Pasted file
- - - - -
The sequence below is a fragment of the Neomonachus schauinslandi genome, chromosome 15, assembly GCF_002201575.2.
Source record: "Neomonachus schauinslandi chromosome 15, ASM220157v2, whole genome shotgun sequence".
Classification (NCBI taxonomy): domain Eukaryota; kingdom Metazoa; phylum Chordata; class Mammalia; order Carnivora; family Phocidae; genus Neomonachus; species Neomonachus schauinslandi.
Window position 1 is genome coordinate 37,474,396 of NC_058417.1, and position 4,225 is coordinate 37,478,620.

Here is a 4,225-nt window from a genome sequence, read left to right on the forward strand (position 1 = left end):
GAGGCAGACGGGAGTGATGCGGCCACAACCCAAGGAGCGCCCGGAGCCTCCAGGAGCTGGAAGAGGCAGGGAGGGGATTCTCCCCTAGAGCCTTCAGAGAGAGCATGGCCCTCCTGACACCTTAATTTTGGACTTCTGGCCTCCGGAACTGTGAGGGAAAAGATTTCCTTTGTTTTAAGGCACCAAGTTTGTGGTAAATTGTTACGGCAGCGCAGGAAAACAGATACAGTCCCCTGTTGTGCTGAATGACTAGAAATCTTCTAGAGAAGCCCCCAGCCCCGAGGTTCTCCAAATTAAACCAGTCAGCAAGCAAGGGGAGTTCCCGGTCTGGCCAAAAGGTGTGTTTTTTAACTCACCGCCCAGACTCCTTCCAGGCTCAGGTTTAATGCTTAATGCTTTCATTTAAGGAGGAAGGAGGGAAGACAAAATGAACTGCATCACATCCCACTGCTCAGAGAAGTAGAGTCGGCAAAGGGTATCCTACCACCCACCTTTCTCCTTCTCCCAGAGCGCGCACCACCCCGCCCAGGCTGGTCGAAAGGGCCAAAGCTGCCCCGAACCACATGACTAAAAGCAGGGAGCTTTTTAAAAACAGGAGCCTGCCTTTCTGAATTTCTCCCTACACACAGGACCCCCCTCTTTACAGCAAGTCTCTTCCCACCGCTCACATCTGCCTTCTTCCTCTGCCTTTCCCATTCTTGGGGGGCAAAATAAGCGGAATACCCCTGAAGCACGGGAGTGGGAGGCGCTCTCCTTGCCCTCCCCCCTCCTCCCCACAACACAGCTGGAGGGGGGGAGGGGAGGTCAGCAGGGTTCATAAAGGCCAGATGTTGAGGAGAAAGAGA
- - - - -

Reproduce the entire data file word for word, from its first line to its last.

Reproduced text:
The sequence below is a fragment of the Neomonachus schauinslandi genome, chromosome 15, assembly GCF_002201575.2.
Source record: "Neomonachus schauinslandi chromosome 15, ASM220157v2, whole genome shotgun sequence".
Classification (NCBI taxonomy): domain Eukaryota; kingdom Metazoa; phylum Chordata; class Mammalia; order Carnivora; family Phocidae; genus Neomonachus; species Neomonachus schauinslandi.
Window position 1 is genome coordinate 37,474,396 of NC_058417.1, and position 4,225 is coordinate 37,478,620.

Here is a 4,225-nt window from a genome sequence, read left to right on the forward strand (position 1 = left end):
GAGGCAGACGGGAGTGATGCGGCCACAACCCAAGGAGCGCCCGGAGCCTCCAGGAGCTGGAAGAGGCAGGGAGGGGATTCTCCCCTAGAGCCTTCAGAGAGAGCATGGCCCTCCTGACACCTTAATTTTGGACTTCTGGCCTCCGGAACTGTGAGGGAAAAGATTTCCTTTGTTTTAAGGCACCAAGTTTGTGGTAAATTGTTACGGCAGCGCAGGAAAACAGATACAGTCCCCTGTTGTGCTGAATGACTAGAAATCTTCTAGAGAAGCCCCCAGCCCCGAGGTTCTCCAAATTAAACCAGTCAGCAAGCAAGGGGAGTTCCCGGTCTGGCCAAAAGGTGTGTTTTTTAACTCACCGCCCAGACTCCTTCCAGGCTCAGGTTTAATGCTTAATGCTTTCATTTAAGGAGGAAGGAGGGAAGACAAAATGAACTGCATCACATCCCACTGCTCAGAGAAGTAGAGTCGGCAAAGGGTATCCTACCACCCACCTTTCTCCTTCTCCCAGAGCGCGCACCACCCCGCCCAGGCTGGTCGAAAGGGCCAAAGCTGCCCCGAACCACATGACTAAAAGCAGGGAGCTTTTTAAAAACAGGAGCCTGCCTTTCTGAATTTCTCCCTACACACAGGACCCCCCTCTTTACAGCAAGTCTCTTCCCACCGCTCACATCTGCCTTCTTCCTCTGCCTTTCCCATTCTTGGGGGGCAAAATAAGCGGAATACCCCTGAAGCACGGGAGTGGGAGGCGCTCTCCTTGCCCTCCCCCCTCCTCCCCACAACACAGCTGGAGGGGGGGAGGGGAGGTCAGCAGGGTTCATAAAGGCCAGATGTTGAGGAGAAAGAGA